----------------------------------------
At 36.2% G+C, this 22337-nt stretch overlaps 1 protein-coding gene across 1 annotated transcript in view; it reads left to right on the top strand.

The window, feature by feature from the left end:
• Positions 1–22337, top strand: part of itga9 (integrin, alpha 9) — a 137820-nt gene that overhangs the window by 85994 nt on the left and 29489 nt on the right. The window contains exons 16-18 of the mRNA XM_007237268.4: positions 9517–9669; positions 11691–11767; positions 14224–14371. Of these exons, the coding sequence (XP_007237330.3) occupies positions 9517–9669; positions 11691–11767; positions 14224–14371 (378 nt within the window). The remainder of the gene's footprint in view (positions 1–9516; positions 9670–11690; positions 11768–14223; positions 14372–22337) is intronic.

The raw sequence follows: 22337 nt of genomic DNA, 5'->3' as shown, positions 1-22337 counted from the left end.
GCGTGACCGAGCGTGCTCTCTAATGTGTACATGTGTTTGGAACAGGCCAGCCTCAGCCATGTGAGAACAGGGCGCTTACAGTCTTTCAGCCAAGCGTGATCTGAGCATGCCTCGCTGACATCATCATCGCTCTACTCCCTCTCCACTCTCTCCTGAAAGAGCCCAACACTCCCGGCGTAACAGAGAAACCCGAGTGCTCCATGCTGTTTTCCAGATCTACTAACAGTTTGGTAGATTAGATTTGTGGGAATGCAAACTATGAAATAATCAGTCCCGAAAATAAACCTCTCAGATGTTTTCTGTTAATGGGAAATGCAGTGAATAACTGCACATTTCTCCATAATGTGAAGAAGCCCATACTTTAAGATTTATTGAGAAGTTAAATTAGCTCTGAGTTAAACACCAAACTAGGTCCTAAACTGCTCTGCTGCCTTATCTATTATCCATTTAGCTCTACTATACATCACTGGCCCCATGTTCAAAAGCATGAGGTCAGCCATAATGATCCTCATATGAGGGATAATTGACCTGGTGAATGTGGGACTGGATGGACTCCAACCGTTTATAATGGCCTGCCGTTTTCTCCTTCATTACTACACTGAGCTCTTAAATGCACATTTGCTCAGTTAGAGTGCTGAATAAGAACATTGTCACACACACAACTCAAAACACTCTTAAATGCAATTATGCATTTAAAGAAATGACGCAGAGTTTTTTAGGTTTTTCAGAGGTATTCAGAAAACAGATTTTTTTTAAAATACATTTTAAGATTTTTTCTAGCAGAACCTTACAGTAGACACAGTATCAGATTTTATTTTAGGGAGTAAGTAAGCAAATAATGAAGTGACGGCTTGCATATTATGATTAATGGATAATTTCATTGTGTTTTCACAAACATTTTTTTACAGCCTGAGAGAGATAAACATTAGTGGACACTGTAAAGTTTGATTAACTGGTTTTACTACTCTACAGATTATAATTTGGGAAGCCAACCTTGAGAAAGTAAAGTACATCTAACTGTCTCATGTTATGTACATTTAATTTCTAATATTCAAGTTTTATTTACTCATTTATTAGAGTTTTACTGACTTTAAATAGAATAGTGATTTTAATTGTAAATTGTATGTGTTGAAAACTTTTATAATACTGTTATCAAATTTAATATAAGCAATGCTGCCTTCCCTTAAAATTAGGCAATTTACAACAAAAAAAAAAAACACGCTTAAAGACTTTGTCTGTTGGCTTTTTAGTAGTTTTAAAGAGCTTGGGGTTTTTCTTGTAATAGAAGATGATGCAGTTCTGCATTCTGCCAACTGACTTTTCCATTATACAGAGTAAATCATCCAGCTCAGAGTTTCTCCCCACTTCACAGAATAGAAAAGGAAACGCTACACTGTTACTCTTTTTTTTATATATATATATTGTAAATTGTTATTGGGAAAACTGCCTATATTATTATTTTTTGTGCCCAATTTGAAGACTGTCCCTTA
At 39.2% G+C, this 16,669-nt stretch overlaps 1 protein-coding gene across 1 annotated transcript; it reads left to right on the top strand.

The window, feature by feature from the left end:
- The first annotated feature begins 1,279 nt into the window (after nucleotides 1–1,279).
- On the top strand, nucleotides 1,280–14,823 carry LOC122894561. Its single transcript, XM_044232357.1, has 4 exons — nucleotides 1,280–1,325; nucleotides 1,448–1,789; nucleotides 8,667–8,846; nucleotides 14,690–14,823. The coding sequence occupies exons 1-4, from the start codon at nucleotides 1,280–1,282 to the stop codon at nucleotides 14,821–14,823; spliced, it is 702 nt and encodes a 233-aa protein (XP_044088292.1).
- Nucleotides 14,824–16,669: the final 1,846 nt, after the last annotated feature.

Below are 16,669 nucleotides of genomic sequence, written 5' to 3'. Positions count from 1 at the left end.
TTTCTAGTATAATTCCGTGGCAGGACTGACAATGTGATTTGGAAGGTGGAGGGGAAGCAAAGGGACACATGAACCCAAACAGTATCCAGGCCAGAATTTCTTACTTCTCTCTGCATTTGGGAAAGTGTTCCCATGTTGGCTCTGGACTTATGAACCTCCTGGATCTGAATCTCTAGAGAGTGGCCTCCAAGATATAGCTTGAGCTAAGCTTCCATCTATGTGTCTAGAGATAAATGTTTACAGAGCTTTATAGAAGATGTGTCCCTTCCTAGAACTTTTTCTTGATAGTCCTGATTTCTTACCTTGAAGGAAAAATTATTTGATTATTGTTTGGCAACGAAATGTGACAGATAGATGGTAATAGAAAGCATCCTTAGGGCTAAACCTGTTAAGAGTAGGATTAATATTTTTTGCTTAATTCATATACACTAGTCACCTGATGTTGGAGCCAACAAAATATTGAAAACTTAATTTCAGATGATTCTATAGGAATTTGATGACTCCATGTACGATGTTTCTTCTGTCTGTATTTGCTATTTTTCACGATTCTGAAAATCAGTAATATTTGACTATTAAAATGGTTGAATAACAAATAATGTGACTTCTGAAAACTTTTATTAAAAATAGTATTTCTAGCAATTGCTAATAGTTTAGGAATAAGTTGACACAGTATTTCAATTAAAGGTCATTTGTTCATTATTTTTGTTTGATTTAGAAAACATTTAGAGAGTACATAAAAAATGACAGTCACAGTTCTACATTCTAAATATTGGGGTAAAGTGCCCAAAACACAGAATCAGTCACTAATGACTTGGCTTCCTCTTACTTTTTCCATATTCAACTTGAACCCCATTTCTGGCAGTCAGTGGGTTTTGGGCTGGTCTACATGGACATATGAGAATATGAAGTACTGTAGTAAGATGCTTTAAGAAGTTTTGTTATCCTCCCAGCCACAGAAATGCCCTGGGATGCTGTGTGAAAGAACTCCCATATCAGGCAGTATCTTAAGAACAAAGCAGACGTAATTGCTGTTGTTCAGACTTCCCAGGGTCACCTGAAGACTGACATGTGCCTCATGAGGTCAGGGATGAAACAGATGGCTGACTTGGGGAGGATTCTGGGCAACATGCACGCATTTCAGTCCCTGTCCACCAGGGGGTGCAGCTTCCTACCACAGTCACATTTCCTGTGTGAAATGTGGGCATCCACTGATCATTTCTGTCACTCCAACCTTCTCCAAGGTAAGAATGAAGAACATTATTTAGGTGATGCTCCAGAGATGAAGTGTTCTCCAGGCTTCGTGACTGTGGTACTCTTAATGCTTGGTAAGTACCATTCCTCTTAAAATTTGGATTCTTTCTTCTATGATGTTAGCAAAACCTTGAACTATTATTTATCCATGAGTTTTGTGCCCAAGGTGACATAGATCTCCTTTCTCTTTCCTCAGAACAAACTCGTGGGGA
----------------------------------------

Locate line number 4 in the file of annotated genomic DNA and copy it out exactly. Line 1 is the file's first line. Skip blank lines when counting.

The raw sequence follows: 22337 nt of genomic DNA, 5'->3' as shown, positions 1-22337 counted from the left end.